I welcome the Minister of State back to the House. We see a lot of him here and I thank him for coming in to discuss this very important Bill from Senator Wall. I compliment the Senator on bringing forward this Private Members' Bill. It is very important and is coming forward at a very apt time. We can see now more than ever the illegal dumping of stuff because of the amount of walking everybody is doing on byways and roadways and so on. It is unbelievable the amount of rubbish that is not only in bogs and rivers but along main roads and byroads. People are just throwing it out the window. How does one catch those people? There cannot be CCTV cameras everywhere. I welcome the Bill. It is incredible to think that it is probably the same people who are doing it.

I see this issue in my own area, with places littered with Red Bull cans. Obviously, that is not a daytime exercise. It is more than likely at night that the Red Bull cans, plastic bags and so forth are being thrown out the window. I know from being in the catering business and the fast food business for a number of years that the area got a lot of criticism but it was not the only area that had a problem. At that time, the place was littered with plastic bags but I do not know any fast food outlet that is giving out plastic bags so they were coming from supermarkets and other places. There is a huge responsibility on everybody regarding this issue.

Many people are involved in dumping. Even if it is only a cigarette butt thrown out of the window of a car, it is illegal. It is not supposed to happen, and it should not happen. We need to use whatever resources are available to the State, local authorities and whomever else to try to clean up our countryside. Great credit is due to the many people who give their time voluntarily to Tidy Towns committees and various other committees to clean up towns and the countryside, including going through rubbish to identify the name of somebody who has dumped illegally. Of course, they are very cute nowadays and that is probably not happening. There is an onus on everybody. People on Tidy Towns committees tell me they are cleaning the same places every year and the rubbish is in the same place year after year.

I am delighted that the Minister of State is accepting Senator Wall's Private Members' Bill, which represents a step forward. It may be possible to improve it and if so, that is good. Even if it cannot be improved, the Bill should be passed into law because as I said earlier, we need to use whatever tools are available to the State and local authorities. I am sure the Minister of State will stress the colossal amount that is spent by local authorities. One Senator suggested it is an average of €80 million or €90 million in each local authority. That level of money should not be spent on collecting rubbish and disposing of it appropriately. This money could be used to benefit towns and villages or to build houses or go towards other greater needs than having to collect rubbish.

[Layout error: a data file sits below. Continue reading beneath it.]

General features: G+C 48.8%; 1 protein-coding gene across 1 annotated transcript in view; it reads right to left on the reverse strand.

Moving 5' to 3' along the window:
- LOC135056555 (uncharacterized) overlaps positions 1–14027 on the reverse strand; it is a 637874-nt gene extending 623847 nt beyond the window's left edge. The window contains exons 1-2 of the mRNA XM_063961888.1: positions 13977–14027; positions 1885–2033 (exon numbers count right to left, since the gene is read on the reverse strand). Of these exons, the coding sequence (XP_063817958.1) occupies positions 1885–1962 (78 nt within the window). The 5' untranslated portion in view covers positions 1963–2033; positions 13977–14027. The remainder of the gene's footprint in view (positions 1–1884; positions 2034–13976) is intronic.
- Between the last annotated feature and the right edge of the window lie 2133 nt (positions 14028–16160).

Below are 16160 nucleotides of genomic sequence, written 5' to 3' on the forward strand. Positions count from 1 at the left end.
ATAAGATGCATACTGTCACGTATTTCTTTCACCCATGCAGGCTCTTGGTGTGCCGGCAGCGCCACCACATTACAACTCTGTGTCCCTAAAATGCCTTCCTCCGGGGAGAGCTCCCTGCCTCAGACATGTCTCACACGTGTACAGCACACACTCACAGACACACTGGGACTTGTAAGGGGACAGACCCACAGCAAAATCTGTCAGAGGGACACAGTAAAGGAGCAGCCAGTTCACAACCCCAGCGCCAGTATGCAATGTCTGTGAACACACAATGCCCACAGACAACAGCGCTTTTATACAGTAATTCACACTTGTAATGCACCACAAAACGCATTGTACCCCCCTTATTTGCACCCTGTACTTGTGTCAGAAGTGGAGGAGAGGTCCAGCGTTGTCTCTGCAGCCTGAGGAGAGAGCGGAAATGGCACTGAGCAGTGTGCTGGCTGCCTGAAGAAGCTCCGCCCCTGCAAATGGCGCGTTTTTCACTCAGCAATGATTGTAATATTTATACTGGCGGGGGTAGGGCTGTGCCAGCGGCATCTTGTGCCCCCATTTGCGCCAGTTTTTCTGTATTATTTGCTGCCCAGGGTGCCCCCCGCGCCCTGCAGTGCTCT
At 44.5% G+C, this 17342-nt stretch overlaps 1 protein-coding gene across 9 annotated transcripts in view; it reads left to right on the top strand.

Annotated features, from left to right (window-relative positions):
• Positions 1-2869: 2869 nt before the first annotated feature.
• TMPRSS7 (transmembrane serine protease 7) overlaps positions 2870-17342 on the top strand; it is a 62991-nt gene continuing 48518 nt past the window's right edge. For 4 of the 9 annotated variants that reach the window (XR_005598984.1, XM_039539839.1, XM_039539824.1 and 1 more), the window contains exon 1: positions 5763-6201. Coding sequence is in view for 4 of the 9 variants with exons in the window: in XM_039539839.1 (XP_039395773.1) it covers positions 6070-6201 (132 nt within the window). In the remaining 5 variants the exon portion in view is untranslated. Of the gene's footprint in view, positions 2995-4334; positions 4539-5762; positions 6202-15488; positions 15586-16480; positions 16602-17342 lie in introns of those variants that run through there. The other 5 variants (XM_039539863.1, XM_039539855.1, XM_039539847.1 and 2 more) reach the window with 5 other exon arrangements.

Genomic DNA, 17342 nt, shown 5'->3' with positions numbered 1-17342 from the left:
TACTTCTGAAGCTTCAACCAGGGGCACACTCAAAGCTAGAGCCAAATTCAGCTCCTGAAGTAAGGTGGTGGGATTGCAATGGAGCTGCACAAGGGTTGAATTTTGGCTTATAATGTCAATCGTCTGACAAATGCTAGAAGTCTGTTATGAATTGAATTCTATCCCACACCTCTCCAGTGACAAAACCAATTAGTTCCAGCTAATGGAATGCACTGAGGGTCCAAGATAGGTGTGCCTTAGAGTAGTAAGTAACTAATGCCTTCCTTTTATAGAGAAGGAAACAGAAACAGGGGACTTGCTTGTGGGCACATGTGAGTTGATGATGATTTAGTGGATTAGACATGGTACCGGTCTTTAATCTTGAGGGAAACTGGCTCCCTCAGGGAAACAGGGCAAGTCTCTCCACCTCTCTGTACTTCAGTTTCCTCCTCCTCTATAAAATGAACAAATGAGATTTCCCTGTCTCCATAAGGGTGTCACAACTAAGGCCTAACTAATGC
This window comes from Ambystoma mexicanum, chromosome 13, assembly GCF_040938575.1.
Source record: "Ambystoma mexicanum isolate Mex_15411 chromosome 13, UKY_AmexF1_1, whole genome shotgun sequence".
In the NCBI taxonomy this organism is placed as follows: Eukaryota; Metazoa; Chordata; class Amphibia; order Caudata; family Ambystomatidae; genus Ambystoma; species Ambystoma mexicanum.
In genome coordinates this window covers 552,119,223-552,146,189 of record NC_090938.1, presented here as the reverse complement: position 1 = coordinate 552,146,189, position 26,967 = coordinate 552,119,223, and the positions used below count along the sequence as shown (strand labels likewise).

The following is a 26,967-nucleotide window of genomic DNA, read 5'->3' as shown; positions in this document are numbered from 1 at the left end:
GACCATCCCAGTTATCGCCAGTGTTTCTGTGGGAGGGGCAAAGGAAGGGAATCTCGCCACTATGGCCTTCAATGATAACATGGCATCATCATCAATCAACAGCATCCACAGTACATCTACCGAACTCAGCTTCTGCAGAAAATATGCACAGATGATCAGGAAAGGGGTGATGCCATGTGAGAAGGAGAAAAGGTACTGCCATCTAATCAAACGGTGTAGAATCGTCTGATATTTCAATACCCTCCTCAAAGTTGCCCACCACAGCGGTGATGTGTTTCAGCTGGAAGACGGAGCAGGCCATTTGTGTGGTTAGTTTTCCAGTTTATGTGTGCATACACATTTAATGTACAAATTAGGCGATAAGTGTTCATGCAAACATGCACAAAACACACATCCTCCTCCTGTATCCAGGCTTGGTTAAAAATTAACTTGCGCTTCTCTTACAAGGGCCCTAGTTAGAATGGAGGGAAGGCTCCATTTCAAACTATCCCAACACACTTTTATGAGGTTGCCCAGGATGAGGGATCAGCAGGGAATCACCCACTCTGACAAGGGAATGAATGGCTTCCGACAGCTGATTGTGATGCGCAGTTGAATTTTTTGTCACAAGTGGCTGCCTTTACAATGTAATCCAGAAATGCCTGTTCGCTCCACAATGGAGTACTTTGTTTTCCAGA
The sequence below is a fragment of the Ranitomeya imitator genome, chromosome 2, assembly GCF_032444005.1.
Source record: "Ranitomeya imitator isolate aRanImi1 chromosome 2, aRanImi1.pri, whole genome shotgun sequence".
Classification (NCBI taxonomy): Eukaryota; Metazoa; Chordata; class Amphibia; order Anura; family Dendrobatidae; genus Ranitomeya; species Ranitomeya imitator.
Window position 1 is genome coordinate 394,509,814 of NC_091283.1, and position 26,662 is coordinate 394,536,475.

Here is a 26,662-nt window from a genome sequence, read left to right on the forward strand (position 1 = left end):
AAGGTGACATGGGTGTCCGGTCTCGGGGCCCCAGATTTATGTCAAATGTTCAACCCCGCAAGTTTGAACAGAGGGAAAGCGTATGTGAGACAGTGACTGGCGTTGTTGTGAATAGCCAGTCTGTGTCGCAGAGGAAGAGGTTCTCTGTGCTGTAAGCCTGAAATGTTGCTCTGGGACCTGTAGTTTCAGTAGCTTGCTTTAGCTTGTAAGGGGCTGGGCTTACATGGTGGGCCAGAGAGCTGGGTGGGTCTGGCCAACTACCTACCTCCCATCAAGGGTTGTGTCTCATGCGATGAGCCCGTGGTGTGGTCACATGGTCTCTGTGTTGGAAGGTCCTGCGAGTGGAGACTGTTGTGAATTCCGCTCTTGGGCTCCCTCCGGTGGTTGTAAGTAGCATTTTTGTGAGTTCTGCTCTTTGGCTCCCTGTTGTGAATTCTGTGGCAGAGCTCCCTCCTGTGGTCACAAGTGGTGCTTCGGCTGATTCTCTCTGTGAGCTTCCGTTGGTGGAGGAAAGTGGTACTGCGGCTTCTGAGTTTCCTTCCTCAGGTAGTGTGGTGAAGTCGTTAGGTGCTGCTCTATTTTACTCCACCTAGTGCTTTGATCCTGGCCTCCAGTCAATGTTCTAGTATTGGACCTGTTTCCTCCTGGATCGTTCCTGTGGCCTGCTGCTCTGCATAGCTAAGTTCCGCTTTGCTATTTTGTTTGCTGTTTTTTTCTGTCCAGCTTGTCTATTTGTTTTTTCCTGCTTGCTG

I support the Bill and I am delighted that the Minister of State is taking it on board. I again thank the Tidy Towns committees for the great work they do. In my town of Castlebar, McGrath Waste has a recycling facility, which is a fabulous place. People can go in there with all their rubbish if they want and recycle what they can, with what is left going away for landfill. It is a great amenity. They exist in other towns as well. They are not that far away from most people who have transport. There may be some problems in cities where there is overcrowding and so forth. Those facilities are a great amenity.

Until relatively recently in certain towns, dustbins would be overflowing for several weeks, but new bins are in use now. A neighbour of mine, Tom Griffin, from Balla in County Mayo makes a bin with a solar panel system that compacts the rubbish in the bin. There is no great problem nowadays with dustbins overflowing with rubbish. In many cases those bins can also notify the local authority when it is time for them to be collected. Many advances have been made and there is no need to throw rubbish on the side of the road because a landfill or recycling centre is never that far away now. I urge people to have a look before they throw rubbish out the window. Even if it takes CCTV to deal with this issue, it is a step in the right direction.